Tag Archives: student voice

A focus for the student voice: overthrowing passive teaching.

When I was an undergraduate, students were protesting and making themselves heard on a variety of issues. Most prominent were probably ‘ban the bomb’ and ‘save the whales’. Today, the focus appears to be more on excessive pay for vice-chancellors or the issue of tuition fees. The latter of these is not something that universities are currently in a position to fix. Having been ‘rolled over’ by successive governments over the past two decades, universities now seem to be powerless against the force of the TLA (Three Letter Acronym). Governments just need to whisper NSS, TEF or REF and universities appear eager to comply with whatever hair brained scheme the current minister has dreamt up.

Students seems to have learnt from their institutional role models and seem very quiet on  numerous issues. Perhaps this is a result of the dominance of the ’employability discourse’ over the ‘educational discourse’. Students see universities as gatekeepers of employment (rather than knowledge) and so are unwilling to bite the hand that might feed them?

And yet they do comment, if quietly, about the teaching at university. Rather than worrying about the quality of teaching, some commentators appear more worried about the hours of contact time that they get for the £9,000+ per year. But more poor teaching doesn’t help anyone. The poorest teaching often seems to centre around the lecture. Whilst there is space for the excellent lecture, or the ‘show lecture’, all too often programme teaching is dominated by the lecture. Some of these may be good, but some are clearly still seem by certain teachers to be a time when you read out the PowerPoint slides to quiet rows of comatose students – see my earlier posts about lectures and the use of PowerPoint. I suggest that anyone proposing the development of a new programme whose delivery is dominated by lectures, should have to write an open letter to explain the reliance on this medieval teaching approach in the 21st Century.

The evidence all points to active learning. As universities claim to be research-led centres of excellence, then why not look at the evidence about teaching and learning? Indeed the evidence of the superiority of active learning over passive learning is now so strong that Waldorp (2015: 273) has made the statement that “at this point it is unethical to teach in any other way” . So are we teaching unethically?

If students would focus on this issue, they would realise that some of the things that are of concern are out of control of the university. Issues under political control may currently be a lost cause. In a current age of stupidity, there are key words that sum this up and are guaranteed to be met with a frustrated eye-roll: e.g. ‘Trump’, ‘Brexit’ etc. But the teaching on campus does fall under the control of the university. It is the university that designs the curriculum, the university that delivers the curriculum and the university that assesses the students. So if we want to change these things, we don’t need to look beyond the university. Whilst things will change over time, the pace of change often feels as if is should be compared to the movement of the tectonic plates. Slow just doesn’t cover it. So how do we promote a quiet revolution in teaching?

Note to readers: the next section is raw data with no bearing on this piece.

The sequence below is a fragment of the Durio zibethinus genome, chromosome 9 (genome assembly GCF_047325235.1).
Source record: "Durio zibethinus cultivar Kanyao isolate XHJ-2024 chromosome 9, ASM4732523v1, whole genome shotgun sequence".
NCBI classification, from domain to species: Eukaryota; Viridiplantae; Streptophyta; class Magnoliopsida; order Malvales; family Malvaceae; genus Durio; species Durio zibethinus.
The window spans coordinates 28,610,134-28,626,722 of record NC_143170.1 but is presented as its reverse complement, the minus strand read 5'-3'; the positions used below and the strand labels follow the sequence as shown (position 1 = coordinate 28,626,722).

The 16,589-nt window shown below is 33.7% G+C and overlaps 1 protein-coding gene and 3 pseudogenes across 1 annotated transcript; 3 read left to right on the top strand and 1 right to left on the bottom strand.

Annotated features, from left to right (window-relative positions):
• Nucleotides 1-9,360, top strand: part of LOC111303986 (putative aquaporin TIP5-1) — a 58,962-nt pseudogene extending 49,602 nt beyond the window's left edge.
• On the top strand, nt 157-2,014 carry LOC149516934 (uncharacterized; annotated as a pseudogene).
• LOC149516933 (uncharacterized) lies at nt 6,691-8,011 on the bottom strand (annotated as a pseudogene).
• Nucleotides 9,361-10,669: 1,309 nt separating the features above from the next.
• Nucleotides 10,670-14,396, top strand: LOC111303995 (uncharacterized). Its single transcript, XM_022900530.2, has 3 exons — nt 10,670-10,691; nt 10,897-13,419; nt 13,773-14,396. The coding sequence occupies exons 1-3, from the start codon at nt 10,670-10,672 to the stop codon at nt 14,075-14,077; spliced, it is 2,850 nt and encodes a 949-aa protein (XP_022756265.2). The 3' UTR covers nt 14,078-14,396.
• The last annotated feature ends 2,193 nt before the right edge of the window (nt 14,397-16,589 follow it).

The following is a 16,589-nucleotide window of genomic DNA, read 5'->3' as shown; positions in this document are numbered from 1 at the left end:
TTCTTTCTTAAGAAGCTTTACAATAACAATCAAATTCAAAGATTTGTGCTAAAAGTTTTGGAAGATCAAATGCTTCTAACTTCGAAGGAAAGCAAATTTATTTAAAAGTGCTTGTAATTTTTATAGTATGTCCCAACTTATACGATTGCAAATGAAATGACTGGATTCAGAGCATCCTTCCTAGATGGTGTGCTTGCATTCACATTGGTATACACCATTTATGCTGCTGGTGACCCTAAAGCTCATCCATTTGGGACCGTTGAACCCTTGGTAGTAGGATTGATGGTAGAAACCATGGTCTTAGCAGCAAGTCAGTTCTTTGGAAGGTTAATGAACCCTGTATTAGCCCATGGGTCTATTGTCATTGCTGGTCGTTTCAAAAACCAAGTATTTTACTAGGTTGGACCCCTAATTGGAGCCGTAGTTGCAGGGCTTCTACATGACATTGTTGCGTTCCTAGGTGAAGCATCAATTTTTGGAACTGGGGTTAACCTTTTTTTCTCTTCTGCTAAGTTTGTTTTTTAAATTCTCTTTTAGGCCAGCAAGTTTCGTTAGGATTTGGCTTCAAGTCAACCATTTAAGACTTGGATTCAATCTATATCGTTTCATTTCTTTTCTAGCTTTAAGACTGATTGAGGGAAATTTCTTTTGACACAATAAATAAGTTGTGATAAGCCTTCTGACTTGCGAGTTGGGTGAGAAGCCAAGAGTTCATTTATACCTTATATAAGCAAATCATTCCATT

In the sixties, the protest song was king. The likes of Bob Dylan and Pete Seeger would be front and centre to find an anthem to unite a cause. So perhaps we need a protest song for active learning to overthrow passive learning?

I have a suggestion:

We’re not gonna take it” seems to sum it up! Now I appreciate that this genre might not be everyone’s cup of tea. But it works for me. I realise that this might be seen to be from a ‘certain time’ in history when make-up and long hair were cool. Bringing it into the 21st Century, the same message has been repackaged and stripped down:

Now for those lecturers out there who think that teaching is just about content, compare these two videos – same content, different delivery. The first version was derided by senators’ wives in the US as leading the youth astray. The second version was used to promote a cancer charity. How times change – even if teaching approaches don’t. In the UK, the Rolling Stones were viewed with suspicion by parents in the 1960s, now Sir Mick Jagger is a Knight of the realm.

Anyway, in my dreams I imagine crowds of undergraduates outside the VCs office, singing “We’re not gonna take it” in unison as they demand an active learning focus in their course, and an end to boring, content-driven lectures.

Is it worth making a noise about teaching? If not, then sit quietly and stop moaning about boring lectures. If however it is important, and I think it is, perhaps student unions should be printing off lyric sheets so that the student voice can be raised in unison.

Reference

Waldorp, M. (2015) The science of teaching science. Nature, 523: 272 – 274.

 

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Student evaluation of teaching: are we reaching for the wrong type of excellence?